A study of flowering phenology conducted on plants growing in the experimental garden in Pruhonice, Czech Republic (Perglova et al., 2006) revealed that in an individual flower, flowering starts by the sequential expansion and dehiscence of the five stamens, which takes usually 1 and sometimes 2 days. Anthers are ready to shed pollen almost immediately after expansion is completed. Within an umbellet, the outer flowers are first to flower and flowering continues to the centre, where pollen is shed 3 (in the case of the terminal umbels) to 6 (secondary umbels) days later (Fig. 4.3A). In umbellets located in the centre of an umbel, the onset of flowering can be 1 day later than in peripheral umbellets.

In contrast, stigma receptivity is well synchronized throughout the whole umbel and lasts 1-2, maximum 3 days. Receptivity can be recognized visually - the stigmas are fully elongated with a fresh glistening appearance at the tip of the initially dome-shape style, which spreads and becomes bulbous

Fig. 4.3. (A) The flowers of an umbellet open centripetally over a period of several days. (B) When the stigmas are receptive the styles are fully elongated, separate and with a fresh glistening appearance at the tip. Photo: I. Perglova.
Fig. 4.4. The overlap in anther dehiscence and stigma receptivity in flowers of the same umbellet. Photo: P. Pysek.

(Fig. 4.3B). Flowers in the centre of umbellets can be male and do not have a female phase.

Between anther dehiscence and stigma receptivity, there is a neutral phase of variable length, depending on the position of a flower in an umbellet and position of an umbellet in the umbel. In the outer flowers of peripheral umbel-lets, the neutral phase may last up to 6 days because they are the first flowers within an umbel to shed pollen. The neutral phase of the outer flowers of central umbellets is usually 1 day shorter. Neutral phase of central flowers, both in peripheral and central umbellets, lasts 2 days at most or there is no neutral phase or even an overlap in anther dehiscence of these flowers, which are often male, with the receptivity of other flowers in the same umbel (Fig. 4.4).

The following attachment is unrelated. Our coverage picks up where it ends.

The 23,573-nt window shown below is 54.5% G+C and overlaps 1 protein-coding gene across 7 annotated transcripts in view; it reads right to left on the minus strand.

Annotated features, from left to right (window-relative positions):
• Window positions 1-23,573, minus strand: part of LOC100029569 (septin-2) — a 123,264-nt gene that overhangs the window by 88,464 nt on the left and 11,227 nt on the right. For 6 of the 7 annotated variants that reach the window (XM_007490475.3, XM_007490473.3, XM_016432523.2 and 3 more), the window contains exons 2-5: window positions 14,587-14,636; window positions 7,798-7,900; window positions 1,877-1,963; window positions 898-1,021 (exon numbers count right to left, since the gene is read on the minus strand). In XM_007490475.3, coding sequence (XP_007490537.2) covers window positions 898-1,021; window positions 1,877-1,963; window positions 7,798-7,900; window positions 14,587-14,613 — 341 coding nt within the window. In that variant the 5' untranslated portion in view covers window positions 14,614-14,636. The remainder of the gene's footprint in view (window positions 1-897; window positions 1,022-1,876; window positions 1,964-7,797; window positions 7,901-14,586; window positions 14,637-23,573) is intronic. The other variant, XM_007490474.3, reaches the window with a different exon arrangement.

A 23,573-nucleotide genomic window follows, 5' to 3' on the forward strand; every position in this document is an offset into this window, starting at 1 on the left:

Such overlaps only occur in some umbels and only a small proportion of the late dehiscing anthers are usually involved (Perglova et al., 2006). Consequently, stigmas are not covered by a mass of pollen from the same umbel but geitonogamous selfing can occur.

Within-plant phenology

Umbels of different orders flower in sequence. The terminal (primary) umbel is the first to flower, followed by secondary, and later tertiary and quaternary umbels on satellites and branches. By way of an example, Fig. 4.5 shows the course of flowering of different umbels and the flowering phases of one plant growing in the experimental garden. In some umbels of higher orders (mainly quaternary), the female phase and fruit development do not occur after the male phase, because those umbels contain only male flowers and thus wither after anther dehiscence. At the umbel level, male phase is defined as a phase in which at least some flowers dehisce anthers while other flowers can be

Plant Phenology

Fig. 4.5. Phenological pattern of a single plant. The sequence of ■ male, x neutral and ■ female phases throughout the vegetation period is shown for each umbel. Overlap in anther dehiscence and female receptivity within an umbel is indicated by ■. Numbers I, II, III, IV refer to umbel order, letters s, b to the location of tertiary umbels on branches (satellite or branch position).